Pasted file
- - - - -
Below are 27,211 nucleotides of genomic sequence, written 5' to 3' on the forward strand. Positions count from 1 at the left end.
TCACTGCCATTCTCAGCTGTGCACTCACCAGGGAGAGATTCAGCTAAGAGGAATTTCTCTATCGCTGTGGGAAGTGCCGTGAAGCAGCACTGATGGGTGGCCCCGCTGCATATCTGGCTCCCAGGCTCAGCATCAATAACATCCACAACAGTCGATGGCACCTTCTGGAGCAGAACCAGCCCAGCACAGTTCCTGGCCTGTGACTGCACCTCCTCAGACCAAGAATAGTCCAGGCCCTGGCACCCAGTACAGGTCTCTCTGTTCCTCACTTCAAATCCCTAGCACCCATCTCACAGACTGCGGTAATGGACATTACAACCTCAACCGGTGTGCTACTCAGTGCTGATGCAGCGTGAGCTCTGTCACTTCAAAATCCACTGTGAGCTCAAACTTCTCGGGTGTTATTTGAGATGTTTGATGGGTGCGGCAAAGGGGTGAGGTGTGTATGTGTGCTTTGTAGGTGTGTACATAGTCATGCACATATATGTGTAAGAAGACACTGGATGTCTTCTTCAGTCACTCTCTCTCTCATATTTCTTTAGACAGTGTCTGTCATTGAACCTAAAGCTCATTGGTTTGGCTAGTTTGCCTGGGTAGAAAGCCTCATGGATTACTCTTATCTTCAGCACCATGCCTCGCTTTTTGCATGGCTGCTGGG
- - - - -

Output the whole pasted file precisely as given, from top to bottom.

Below are 27,211 nucleotides of genomic sequence, written 5' to 3' on the forward strand. Positions count from 1 at the left end.
TCACTGCCATTCTCAGCTGTGCACTCACCAGGGAGAGATTCAGCTAAGAGGAATTTCTCTATCGCTGTGGGAAGTGCCGTGAAGCAGCACTGATGGGTGGCCCCGCTGCATATCTGGCTCCCAGGCTCAGCATCAATAACATCCACAACAGTCGATGGCACCTTCTGGAGCAGAACCAGCCCAGCACAGTTCCTGGCCTGTGACTGCACCTCCTCAGACCAAGAATAGTCCAGGCCCTGGCACCCAGTACAGGTCTCTCTGTTCCTCACTTCAAATCCCTAGCACCCATCTCACAGACTGCGGTAATGGACATTACAACCTCAACCGGTGTGCTACTCAGTGCTGATGCAGCGTGAGCTCTGTCACTTCAAAATCCACTGTGAGCTCAAACTTCTCGGGTGTTATTTGAGATGTTTGATGGGTGCGGCAAAGGGGTGAGGTGTGTATGTGTGCTTTGTAGGTGTGTACATAGTCATGCACATATATGTGTAAGAAGACACTGGATGTCTTCTTCAGTCACTCTCTCTCTCATATTTCTTTAGACAGTGTCTGTCATTGAACCTAAAGCTCATTGGTTTGGCTAGTTTGCCTGGGTAGAAAGCCTCATGGATTACTCTTATCTTCAGCACCATGCCTCGCTTTTTGCATGGCTGCTGGG